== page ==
"Why have holidays at all?" I asked myself. Why, other than to make money for CVS, do we have Halloween and Thanksgiving and Christmas? Don't we want to be thankful all the time for the good in our lives?
While I can humanly and psychologically understand why fear pushes many Israelis to the right, I cannot help feeling, along with many of my friends, that the country is moving so far away from our ideals and values that we are becoming strangers in our own land.
On Friday Jews around the world will confess their sins. One of the central prayers of the Yom Kippur (Day of Atonement) worship service is Ashamnu, which means "We have sinned." The prayer consists of 24 lines describing sins we have committed.
The month and days preceding the Jewish High Holidays are when we do what is called a heshbon nefesh: an accounting of the soul. We talk to the folks we may have had challenges with in the past year and we strive to make amends -- to ask for forgiveness.
This year, the proximity of the anniversaries on two different calendars leads me to think about one through the lens of the other. The theme that runs through both is that we must learn both through what is broken and what is whole.
On Yom Kippur, we are instructed to seek atonement from those we have wronged... those who we have intentionally or unintentionally transgressed... so that we are assured a blessing in the Book of Life.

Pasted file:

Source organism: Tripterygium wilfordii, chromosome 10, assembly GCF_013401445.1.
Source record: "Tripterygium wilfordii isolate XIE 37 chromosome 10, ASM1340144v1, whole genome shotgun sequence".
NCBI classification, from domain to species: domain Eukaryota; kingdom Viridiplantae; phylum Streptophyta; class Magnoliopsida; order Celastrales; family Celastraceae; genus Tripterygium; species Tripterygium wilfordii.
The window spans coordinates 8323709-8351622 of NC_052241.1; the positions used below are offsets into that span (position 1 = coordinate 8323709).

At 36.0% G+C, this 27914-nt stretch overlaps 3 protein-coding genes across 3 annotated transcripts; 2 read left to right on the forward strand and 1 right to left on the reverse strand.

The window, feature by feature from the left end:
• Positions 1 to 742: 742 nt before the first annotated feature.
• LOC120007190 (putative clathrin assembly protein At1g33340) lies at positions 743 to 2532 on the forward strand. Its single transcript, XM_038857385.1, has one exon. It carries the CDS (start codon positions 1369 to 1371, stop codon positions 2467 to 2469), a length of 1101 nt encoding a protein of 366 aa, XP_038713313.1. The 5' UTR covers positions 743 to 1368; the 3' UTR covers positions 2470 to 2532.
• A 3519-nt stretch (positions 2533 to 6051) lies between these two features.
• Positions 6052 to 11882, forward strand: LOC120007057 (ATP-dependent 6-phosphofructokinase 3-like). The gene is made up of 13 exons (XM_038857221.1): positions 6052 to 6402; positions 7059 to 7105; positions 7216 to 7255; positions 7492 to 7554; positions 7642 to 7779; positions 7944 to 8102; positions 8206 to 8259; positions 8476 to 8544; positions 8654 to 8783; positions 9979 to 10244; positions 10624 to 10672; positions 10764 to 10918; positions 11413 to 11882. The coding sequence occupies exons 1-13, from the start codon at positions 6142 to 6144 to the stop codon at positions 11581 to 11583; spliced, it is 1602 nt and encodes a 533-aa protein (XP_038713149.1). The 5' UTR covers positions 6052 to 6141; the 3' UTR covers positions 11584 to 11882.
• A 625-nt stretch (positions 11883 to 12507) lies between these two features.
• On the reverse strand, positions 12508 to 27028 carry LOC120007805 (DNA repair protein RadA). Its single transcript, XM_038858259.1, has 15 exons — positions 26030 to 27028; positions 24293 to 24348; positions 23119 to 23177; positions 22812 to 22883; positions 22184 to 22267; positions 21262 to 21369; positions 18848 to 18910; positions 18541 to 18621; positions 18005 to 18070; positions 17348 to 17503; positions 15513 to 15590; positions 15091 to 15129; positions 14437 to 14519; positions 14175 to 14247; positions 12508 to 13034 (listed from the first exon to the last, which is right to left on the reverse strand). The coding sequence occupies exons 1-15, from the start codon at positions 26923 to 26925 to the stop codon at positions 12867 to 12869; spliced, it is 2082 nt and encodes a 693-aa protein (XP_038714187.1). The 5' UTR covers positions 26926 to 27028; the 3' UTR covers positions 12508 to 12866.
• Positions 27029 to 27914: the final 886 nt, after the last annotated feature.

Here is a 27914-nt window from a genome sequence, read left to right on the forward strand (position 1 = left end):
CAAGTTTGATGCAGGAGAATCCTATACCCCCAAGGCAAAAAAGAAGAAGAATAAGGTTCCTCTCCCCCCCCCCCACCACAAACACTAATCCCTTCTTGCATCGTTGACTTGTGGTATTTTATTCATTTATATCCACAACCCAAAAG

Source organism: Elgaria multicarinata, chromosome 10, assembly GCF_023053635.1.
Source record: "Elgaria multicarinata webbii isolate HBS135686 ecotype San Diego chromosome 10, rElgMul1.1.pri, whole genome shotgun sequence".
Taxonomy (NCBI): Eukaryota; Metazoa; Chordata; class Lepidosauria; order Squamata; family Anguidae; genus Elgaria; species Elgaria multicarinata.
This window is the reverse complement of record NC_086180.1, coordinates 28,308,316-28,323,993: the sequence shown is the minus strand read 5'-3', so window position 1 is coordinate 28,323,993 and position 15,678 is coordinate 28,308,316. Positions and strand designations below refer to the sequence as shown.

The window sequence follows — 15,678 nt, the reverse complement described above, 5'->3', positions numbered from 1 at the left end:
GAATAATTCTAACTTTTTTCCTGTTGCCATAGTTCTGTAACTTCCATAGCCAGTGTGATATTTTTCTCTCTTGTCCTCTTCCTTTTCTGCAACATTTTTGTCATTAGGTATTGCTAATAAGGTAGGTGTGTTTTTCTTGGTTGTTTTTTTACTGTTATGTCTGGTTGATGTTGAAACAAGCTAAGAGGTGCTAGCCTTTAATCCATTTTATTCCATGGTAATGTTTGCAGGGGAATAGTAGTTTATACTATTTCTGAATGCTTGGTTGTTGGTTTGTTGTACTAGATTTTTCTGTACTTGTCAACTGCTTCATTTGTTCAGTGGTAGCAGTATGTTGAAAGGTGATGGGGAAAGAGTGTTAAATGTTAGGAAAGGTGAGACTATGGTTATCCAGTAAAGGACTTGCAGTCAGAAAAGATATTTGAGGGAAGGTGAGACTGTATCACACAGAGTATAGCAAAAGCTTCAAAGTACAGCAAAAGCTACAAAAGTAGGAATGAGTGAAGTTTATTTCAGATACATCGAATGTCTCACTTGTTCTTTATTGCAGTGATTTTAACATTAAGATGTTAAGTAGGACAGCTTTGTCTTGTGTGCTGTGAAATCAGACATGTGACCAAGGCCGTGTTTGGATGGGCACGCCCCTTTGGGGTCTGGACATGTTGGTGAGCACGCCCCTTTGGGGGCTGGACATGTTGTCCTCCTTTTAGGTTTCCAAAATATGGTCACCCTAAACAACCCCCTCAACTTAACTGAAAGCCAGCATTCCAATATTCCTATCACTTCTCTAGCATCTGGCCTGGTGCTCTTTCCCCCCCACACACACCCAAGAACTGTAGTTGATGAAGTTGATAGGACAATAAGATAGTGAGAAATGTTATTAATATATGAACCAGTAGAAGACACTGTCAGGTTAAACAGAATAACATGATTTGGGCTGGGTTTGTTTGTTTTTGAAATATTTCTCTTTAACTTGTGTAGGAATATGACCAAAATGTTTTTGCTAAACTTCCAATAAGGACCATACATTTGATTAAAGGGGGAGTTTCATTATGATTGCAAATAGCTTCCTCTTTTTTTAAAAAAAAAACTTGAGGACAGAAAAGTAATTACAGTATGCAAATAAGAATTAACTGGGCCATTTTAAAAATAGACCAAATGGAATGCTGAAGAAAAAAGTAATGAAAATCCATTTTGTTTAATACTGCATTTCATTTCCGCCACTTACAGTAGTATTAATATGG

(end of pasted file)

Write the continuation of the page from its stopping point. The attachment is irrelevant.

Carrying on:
Not only was my walk up to the front of the temple painful and scary, but my time standing on the bimah was even more difficult. As I read the passages, all I could think about were my shoes. I was in pain and hoped nobody could tell.
I started doing some research because I was horrified by my own visions of screeching chickens, blood and feathers. I knew this wasn't a practice I would ever do. In my search for more information, I heard a great story.
Mr. Abbas: I know that this proposal is very difficult for you to accept. I write to you on the eve of Yom Kippur, because my heart is weary and full of sorrow; because I see the two-state solution slipping away.
The painful truth? Your hands, my hands and the hands of everyone else we know are tools of oppression. They directly and indirectly cause suffering in the lives of God's creation -- human, animal and more.